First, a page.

Author Archives: Marisol Martinez

Rescheduling marijuana. BP.4

medical-marijuanaHudak, John. “How to Reschedule Marijuana, and Why It’s Unlikely Anytime Soon.” The Brookings Institution. Brooking, 13 Feb. 2015. Web. 12 Aug. 2015.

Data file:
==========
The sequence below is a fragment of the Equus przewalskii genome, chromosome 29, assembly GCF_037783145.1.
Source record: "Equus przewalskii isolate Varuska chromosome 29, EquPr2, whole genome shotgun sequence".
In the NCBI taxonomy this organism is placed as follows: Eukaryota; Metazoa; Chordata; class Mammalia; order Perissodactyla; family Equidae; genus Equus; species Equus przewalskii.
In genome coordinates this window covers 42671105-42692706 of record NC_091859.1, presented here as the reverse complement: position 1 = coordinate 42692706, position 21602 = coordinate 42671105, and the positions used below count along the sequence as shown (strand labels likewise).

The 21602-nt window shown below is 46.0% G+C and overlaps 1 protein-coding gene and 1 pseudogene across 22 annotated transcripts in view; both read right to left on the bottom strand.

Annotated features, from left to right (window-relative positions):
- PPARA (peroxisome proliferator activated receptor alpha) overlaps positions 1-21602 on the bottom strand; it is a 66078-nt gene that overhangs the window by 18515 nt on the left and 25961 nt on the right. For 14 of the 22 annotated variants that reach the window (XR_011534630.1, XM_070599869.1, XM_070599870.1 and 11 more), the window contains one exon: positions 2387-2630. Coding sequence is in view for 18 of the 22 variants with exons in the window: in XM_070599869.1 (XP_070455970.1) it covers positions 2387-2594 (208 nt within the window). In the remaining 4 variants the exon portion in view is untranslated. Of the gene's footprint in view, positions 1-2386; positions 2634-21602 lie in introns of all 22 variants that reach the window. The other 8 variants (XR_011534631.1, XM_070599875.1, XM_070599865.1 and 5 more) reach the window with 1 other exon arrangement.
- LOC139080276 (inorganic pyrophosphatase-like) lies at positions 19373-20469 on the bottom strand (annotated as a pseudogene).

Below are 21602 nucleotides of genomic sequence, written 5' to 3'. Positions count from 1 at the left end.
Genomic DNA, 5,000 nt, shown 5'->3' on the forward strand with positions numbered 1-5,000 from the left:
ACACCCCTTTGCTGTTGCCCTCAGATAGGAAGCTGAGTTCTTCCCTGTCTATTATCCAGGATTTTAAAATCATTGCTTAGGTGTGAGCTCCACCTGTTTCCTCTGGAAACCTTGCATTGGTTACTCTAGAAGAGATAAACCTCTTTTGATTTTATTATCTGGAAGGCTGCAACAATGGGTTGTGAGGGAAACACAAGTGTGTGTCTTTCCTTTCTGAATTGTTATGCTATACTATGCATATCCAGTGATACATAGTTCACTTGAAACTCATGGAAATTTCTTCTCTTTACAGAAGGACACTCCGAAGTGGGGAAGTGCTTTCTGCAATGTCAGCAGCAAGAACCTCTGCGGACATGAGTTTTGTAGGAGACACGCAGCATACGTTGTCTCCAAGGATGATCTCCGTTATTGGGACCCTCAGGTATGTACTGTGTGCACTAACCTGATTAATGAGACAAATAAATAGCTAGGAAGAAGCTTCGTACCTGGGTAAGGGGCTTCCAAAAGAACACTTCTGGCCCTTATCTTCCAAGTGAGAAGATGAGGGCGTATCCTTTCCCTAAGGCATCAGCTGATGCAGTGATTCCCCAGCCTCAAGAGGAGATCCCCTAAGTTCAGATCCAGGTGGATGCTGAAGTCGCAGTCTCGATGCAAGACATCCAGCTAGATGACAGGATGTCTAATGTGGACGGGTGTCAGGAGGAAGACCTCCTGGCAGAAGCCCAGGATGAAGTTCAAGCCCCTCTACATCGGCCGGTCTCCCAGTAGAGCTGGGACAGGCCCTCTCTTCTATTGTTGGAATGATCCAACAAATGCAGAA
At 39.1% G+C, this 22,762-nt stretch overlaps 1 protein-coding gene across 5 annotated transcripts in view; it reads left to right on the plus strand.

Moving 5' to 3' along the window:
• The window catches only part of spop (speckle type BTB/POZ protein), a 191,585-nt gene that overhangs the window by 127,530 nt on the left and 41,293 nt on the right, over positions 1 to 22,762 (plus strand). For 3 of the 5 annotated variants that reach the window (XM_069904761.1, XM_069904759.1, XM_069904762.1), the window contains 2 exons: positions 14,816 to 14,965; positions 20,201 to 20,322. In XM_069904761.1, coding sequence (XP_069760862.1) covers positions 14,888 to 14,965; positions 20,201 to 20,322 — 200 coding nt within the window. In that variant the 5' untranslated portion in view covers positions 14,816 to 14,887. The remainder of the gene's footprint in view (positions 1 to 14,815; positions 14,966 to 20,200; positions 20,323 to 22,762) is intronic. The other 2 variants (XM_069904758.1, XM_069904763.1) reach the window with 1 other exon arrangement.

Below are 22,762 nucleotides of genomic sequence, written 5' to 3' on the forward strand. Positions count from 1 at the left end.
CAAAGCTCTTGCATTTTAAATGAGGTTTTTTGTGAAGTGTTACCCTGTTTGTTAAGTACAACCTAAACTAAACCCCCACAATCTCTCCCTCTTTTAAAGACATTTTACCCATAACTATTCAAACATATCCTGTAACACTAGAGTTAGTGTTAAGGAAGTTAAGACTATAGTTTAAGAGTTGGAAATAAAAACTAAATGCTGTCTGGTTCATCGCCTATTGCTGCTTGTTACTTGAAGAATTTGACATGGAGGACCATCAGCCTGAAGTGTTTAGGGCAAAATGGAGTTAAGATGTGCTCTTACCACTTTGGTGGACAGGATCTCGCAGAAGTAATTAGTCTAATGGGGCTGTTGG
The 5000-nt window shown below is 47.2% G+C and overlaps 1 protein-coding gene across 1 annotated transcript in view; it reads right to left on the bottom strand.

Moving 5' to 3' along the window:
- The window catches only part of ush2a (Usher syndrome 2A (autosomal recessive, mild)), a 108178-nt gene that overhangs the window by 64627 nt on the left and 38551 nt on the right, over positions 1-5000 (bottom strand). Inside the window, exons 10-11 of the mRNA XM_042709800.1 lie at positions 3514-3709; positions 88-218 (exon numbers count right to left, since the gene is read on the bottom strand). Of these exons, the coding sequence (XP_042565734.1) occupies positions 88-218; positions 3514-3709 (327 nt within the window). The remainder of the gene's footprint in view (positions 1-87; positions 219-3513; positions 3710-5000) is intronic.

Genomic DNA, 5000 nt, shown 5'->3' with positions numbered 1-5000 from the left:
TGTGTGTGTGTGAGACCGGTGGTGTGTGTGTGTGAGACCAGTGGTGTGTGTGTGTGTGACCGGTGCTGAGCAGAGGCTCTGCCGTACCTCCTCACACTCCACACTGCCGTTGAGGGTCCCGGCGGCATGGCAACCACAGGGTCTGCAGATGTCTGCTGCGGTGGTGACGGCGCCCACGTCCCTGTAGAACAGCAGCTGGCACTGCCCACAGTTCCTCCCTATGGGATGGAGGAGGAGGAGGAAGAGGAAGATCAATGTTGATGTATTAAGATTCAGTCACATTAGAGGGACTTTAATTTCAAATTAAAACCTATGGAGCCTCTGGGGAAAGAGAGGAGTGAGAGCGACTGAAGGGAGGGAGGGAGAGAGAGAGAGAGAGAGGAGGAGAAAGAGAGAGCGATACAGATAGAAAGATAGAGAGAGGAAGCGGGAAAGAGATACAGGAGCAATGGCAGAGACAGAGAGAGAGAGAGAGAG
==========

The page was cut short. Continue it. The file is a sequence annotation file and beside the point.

In the article “How to reschedule marijuana, and why it’s unlikely anytime soon” by John Hudak and Grace Wallack , the authors argue why marijuana is most likely to not be reschedule soon. The article also argues how The Controlled Substance Act is prohibiting medical marijuana . It states that in 2006 the FDA reaffirmed that they did not find any scientific studies supporting medical marijuana as schedule II. In July 2011 the DEA denied the petition for medical marijuana to be legalized stating that marijuana has no accepted medical use and would therefore remain in schedule I. The authors also state that if marijuana was to be rescheduled then it would complicate their production and prescription process. The drug would have to undergo testing and numerous regulatory requirements, “the outcome may not be what legalization advocates would want in the end.”